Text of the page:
Rachel Borch, from Hope, Maine, was forced to drown a rabid raccoon after it attacked her while she was jogging on a wooded trail near her home.

As she was going down the path, she saw a raccoon several feet ahead, baring its teeth and growling. The raccoon attacked and bit Borch, but she managed to confront the critter and head to the nearest hospital to seek treatment.

Image credit: Kim Lincoln / Camdem Herald
Image credit: Kim Lincoln / Camdem Herald
Image credit: Kim Lincoln / Camdem Herald

“I knew instantly it had to be rabid,” stated Borch after being attended in the Pen Bay Medical Center.

A confrontation with a rabid raccoon

Borch headed out for a walk on the Hatchet Mountain Road in Hope, as she had done for years. After a while, she saw the rabid raccoon in the middle of the road. Without hesitation, the raccoon attacked her.

She tried to fend off the raccoon but then decided to hold it down with her hands. Then, the critter to bit her thumb, while it struggled and scratched her arms as she tried to suffocate it. Still holding on with its jaws, the raccoon kept frantically attacking Borch.

Borch remembered that moments earlier, she dropped her phone in a nearby pool. In a matter of seconds, Borch took the raccoon and sunk it in the pond, holding it down with all of her weight. The raccoon fought until the last moment, but it eventually stopped moving.

Finally, the girl could free herself from the raccoon’s grasp and start to run back home to seek help. She even looked back to see if the raccoon was still alive, comparing the episode to a horror movie.

Borch was almost a mile away from home, and while running back, she remembered that had been bit by a rabid animal. She was scared at the thought of foaming at the mouth and becoming unconscious. Luckily, Rachel’s mom and dad were home at the time.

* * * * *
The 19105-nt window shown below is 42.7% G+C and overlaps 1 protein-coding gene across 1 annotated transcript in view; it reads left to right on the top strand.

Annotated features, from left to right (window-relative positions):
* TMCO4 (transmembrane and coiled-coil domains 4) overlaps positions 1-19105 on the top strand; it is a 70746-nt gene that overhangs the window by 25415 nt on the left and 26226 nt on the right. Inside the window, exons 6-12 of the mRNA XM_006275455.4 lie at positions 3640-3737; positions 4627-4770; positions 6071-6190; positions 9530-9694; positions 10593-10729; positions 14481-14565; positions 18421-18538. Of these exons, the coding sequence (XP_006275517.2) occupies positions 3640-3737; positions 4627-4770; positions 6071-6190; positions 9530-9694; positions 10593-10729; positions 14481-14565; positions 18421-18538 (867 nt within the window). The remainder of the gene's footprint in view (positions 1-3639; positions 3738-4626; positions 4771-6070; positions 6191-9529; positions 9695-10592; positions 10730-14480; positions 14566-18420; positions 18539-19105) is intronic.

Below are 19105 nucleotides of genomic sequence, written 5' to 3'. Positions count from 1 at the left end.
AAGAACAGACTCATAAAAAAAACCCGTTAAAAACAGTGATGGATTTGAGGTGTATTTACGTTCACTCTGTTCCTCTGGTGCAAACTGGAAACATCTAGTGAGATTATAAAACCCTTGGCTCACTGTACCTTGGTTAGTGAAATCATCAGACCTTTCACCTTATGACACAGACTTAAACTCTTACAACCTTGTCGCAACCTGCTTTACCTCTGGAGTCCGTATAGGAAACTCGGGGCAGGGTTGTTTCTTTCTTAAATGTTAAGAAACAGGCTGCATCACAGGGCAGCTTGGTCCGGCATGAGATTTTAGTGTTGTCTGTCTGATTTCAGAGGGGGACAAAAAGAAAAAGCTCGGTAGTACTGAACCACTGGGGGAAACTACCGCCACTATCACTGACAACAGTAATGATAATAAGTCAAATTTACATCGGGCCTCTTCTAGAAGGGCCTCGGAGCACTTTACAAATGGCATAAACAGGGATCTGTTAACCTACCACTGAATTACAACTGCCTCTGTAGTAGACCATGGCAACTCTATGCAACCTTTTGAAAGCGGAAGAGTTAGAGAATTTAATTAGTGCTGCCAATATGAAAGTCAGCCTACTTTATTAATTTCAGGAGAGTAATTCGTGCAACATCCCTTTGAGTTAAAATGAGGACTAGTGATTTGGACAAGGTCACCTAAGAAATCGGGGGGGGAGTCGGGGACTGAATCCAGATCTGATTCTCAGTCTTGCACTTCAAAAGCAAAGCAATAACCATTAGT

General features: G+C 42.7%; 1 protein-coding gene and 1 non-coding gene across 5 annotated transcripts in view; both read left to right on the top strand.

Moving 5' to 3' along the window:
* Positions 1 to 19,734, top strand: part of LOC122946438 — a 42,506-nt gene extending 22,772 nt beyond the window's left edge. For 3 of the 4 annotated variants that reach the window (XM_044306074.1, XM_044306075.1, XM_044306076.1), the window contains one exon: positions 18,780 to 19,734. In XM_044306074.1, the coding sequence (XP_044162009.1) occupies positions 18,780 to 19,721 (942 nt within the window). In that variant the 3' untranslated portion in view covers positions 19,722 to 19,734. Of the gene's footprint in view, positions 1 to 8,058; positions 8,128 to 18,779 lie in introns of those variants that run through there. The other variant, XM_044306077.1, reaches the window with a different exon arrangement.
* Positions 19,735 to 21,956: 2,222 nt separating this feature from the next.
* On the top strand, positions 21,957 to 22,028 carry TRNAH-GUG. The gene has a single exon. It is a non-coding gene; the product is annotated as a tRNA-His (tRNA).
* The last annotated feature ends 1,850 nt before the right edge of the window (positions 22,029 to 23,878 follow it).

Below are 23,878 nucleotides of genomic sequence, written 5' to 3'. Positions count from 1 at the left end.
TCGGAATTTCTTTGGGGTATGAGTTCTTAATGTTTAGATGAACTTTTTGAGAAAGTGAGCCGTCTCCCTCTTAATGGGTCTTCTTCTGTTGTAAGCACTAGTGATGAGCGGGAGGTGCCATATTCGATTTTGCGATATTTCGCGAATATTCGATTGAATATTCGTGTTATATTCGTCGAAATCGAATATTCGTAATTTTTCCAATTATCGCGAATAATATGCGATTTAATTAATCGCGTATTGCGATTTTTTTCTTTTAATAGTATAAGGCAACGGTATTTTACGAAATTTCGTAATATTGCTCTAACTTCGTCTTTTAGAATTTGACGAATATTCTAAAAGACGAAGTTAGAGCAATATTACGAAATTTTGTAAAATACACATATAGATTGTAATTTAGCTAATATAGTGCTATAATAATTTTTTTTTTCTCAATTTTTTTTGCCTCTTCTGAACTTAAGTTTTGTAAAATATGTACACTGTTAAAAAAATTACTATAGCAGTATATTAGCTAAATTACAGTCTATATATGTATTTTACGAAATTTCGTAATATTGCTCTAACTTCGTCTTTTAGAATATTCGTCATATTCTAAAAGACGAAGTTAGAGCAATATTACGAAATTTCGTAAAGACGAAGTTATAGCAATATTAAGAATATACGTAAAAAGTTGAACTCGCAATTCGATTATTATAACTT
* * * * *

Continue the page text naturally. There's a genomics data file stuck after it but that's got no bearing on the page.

Rachel headed to the hospital while her father recovered the raccoon’s corpse from the nearby pond. He took the body to the Maine Warden Service, where it was analyzed, and then confirmed that the raccoon was rabid.

Since the attack was made public, reporters from several news sites interviewed Rachel, including the Washington Post, USA Today, Cosmopolitan, Runner’s World, and Sports Illustrated.

If left untreated, rabies is lethal in 100 percent of the cases. It can affect any warm-blooded animal through contact with saliva or scratches. It acts upon the central nervous system and can cause fever, anxiety, vomiting, and partial paralysis.

If there is suspicion of being bit by a rabid animal, the first step is to call emergencies, as it is necessary to get an anti-rabies shot to cure the disease. First responders should stop the bleeding, clean the wound with clean water and soap, gather information about the animal or bring the animal itself, and then seek out professional medical assistance. Anti-rabies treatment comprehends several shots, and it may take several days depending on the patient.

Source: Bangor Daily News